Now Seneca Lake is becoming ground zero of the battle between our planet’s old way of life and a newer, greener, more sustainable world.

Although environmental groups persuaded Gov. Andrew Cuomo to ban hydro-fracking in New York late last year, fracked gas is still present in the state as part of the nationwide distribution system. Crestwood Midstream Partners, a Texas-based corporation, currently stores the gas in emptied-out salt caverns at Seneca Lake. The corporation is seeking New York’s approval to store 88 million gallons of propane as well.

If New York approves Cretwood’s plan, a 14-acre open-pit for holding brine, a 60-foot flare stack, a six-track rail site, and a truck depot would be built along the lake’s shores near Watkins Glen. According to an article in The Nation, “as many as 32 rail cars at a time would cross a 75-year-old trestle that spans one of the country’s natural wonders, the Watkins Glen gorge, its shale sides forming steep columns down which waterfalls cascade.”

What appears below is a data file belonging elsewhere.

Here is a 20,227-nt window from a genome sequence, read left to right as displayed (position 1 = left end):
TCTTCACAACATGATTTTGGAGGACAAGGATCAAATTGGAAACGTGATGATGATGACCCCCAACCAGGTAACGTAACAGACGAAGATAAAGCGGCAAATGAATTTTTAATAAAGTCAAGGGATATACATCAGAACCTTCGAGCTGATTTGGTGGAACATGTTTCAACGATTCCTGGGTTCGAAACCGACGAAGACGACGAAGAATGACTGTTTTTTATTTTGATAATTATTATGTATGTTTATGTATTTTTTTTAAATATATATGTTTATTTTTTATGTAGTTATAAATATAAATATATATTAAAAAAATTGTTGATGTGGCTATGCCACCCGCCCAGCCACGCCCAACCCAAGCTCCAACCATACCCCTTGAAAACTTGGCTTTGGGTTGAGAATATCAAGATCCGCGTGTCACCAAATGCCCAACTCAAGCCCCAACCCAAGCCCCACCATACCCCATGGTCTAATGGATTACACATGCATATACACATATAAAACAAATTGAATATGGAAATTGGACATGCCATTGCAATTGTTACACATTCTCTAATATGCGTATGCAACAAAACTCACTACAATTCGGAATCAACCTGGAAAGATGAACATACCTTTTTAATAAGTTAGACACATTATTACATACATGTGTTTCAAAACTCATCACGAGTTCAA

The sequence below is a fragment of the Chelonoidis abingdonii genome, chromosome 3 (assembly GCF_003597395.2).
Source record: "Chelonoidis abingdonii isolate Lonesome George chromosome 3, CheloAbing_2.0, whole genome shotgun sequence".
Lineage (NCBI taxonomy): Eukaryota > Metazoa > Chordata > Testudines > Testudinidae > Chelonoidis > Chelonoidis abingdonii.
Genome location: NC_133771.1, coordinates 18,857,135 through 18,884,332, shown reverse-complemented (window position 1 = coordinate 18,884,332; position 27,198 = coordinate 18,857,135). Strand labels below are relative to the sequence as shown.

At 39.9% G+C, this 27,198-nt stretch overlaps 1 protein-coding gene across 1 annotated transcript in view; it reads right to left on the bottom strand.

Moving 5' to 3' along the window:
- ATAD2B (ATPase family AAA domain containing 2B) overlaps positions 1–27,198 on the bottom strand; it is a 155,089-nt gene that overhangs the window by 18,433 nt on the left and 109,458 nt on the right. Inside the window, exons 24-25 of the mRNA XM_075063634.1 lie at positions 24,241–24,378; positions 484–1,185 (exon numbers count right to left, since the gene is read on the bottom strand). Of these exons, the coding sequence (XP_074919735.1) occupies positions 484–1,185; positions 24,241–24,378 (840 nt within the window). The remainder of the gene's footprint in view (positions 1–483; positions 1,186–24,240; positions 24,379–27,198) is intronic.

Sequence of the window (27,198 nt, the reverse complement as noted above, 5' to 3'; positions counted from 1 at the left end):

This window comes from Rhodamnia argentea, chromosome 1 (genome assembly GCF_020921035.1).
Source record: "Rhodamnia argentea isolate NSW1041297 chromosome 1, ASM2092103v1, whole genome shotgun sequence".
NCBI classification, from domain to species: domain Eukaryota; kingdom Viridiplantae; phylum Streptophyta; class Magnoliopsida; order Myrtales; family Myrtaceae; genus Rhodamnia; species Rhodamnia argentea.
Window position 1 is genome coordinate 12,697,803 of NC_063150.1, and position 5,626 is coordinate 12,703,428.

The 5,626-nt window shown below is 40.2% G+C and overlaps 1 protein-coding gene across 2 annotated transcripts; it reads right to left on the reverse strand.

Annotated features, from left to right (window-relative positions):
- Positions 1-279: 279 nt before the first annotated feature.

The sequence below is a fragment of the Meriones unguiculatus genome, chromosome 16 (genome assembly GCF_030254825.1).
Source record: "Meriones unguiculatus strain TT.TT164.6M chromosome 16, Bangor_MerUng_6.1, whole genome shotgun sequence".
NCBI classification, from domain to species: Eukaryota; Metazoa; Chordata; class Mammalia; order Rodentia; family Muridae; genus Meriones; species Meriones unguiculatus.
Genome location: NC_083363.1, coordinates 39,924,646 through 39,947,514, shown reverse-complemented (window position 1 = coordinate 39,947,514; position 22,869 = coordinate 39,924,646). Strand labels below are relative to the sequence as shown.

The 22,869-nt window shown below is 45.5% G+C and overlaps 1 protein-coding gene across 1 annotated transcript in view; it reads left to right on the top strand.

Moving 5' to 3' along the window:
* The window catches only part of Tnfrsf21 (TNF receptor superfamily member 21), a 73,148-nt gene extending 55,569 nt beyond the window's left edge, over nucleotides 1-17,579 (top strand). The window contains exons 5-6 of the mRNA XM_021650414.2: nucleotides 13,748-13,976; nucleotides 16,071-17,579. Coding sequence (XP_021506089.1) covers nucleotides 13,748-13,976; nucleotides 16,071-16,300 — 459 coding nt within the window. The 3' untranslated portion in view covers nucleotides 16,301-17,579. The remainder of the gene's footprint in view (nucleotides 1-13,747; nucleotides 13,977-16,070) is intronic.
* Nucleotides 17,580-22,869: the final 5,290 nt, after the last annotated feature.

While industrializing the site is bad enough, Crestwood’s plan could put Seneca Lake drinking water in jeopardy, emit toxic and carcinogenic organic compounds, and jeopardize the fish, bird, and animal populations. This isn’t just an environmental problem. It is a problem for everyone who lives and does business around Seneca Lake.

The Battle at the Lake Inspired by Pope Francis